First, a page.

Adam Troy Gaudet, 42, of Deblois, is charged with conspiracy to traffic the prescription painkiller hydromorphone, and possession of the drug for the purpose of trafficking.
Monday was scheduled to be the first day of a two-week Supreme Court trial, but Gaudet told the court he couldn’t afford to pay his attorney and asked for more time to find another lawyer.
But Crown attorneys opposed any adjournment, citing numerous previous delays since Gaudet’s case first came before the courts in January, and that it was now “years past” the date of the alleged offences.
The charges stem from the culmination of a two-year undercover investigation, dubbed “Operation LASH,” which resulted in raids of five rural Prince County residences in April 2010.
Police used court-ordered wiretaps and video surveillance to build a case against six people from P.E.I., two from New Brunswick and one from Nova Scotia.
In November 2011, 37-year-old Trevor Jerry Delaney, of Palmer Road, was sentenced to two and a half years in prison for purchasing hydromorphone off-Island and selling the pills to street-level dealers on P.E.I.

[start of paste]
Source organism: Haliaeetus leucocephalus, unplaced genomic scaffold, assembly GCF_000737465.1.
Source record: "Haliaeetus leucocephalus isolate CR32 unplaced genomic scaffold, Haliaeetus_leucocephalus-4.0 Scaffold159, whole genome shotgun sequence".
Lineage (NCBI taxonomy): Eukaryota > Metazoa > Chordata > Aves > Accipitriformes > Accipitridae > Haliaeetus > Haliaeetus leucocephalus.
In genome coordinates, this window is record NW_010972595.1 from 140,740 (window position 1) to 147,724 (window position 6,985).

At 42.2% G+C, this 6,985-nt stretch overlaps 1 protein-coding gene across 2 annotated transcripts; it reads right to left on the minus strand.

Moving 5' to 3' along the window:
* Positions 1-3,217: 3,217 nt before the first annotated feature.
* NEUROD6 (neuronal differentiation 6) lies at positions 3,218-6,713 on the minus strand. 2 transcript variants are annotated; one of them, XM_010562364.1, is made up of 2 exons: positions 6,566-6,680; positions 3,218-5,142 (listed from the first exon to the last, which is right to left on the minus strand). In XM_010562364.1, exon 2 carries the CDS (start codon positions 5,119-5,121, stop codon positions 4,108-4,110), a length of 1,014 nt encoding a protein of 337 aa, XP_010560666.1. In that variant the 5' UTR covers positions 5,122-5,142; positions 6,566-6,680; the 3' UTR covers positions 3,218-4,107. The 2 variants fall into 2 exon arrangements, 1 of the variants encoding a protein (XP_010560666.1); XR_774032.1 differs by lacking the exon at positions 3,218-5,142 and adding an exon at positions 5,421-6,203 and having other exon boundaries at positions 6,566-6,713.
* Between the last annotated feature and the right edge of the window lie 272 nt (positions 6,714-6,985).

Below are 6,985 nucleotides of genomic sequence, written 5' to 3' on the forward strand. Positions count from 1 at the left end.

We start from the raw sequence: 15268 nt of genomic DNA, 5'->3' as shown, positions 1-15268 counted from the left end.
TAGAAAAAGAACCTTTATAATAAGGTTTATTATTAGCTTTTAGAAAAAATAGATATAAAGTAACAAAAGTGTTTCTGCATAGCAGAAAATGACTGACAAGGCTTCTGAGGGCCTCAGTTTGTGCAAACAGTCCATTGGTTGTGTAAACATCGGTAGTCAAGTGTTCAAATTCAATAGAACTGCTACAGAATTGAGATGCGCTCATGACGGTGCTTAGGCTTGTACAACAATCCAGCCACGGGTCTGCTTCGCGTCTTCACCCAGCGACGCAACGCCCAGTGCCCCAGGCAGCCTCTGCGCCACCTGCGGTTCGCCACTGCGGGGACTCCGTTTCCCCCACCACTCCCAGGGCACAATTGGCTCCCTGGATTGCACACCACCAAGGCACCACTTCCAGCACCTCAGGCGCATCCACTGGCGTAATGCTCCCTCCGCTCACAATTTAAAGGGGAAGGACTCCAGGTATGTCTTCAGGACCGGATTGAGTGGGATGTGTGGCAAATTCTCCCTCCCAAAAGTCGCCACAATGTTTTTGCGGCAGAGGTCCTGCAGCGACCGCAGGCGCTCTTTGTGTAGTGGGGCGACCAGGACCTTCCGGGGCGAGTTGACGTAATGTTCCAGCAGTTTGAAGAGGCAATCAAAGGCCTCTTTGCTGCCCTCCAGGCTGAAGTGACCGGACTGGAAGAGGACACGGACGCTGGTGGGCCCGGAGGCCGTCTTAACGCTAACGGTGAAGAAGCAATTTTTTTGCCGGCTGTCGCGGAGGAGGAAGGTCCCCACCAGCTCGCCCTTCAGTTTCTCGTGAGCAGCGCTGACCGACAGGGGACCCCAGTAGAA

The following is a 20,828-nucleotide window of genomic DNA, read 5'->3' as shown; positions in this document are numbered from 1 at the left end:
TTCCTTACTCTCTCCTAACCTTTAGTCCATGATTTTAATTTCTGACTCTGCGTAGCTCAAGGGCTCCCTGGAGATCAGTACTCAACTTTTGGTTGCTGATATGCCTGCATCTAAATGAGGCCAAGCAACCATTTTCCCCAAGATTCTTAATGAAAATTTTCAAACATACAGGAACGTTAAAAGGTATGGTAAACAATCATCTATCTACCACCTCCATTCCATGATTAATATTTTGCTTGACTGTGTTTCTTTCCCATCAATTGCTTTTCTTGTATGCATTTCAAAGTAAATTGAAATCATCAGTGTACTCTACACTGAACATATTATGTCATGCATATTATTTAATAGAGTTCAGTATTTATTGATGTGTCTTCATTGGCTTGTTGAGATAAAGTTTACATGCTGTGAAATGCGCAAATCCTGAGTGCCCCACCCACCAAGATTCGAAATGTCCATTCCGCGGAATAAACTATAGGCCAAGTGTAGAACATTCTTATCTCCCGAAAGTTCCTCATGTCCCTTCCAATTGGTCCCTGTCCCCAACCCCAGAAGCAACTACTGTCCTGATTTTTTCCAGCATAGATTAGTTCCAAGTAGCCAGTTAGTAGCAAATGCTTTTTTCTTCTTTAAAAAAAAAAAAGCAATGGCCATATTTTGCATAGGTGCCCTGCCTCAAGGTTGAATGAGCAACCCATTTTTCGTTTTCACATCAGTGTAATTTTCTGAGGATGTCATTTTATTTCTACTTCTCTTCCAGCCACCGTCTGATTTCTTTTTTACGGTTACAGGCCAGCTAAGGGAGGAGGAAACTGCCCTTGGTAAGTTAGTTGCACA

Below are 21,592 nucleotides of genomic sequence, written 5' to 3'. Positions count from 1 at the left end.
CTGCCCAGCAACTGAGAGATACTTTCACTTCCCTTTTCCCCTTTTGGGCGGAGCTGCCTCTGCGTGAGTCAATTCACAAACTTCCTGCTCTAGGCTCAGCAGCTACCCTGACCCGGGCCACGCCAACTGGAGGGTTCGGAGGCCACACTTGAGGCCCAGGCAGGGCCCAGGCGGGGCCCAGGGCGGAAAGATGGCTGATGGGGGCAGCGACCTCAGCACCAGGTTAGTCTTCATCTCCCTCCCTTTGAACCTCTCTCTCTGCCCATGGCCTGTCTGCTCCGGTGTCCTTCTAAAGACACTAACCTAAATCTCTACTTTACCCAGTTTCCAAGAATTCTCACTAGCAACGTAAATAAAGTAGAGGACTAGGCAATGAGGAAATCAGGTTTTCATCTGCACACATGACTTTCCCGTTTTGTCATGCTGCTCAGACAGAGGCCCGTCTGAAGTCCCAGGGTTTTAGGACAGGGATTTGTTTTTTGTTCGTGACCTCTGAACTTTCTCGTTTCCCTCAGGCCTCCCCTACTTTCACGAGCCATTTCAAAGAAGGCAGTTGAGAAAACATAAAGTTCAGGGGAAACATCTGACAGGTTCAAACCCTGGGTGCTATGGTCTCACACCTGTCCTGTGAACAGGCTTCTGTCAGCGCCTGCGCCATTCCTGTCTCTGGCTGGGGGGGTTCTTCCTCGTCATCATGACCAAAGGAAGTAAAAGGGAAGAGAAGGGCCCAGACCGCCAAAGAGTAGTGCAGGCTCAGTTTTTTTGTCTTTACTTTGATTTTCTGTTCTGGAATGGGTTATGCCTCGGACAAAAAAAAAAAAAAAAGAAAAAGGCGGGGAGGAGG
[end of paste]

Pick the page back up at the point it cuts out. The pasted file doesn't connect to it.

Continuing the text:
The alleged offences took place between Dec. 16, 2009 and April 11, 2010.
Two others named in the conspiracy case also appeared, or were represented, in Supreme Court on Monday.
Joseph Timothee Donald Leger, 61, of Westmoreland, N.B., who had previously pleaded guilty to the charges, will have his case transferred to his home province. Joseph Philip Arsenault, 31, of P.E.I., also entered guilty pleas and will be sentenced after the case against Gaudet is resolved.
Justice Gordon Campbell ruled that Gaudet’s trial would begin with the accused representing himself.
Some evidence was given Monday before the trial was adjourned until Wednesday morning.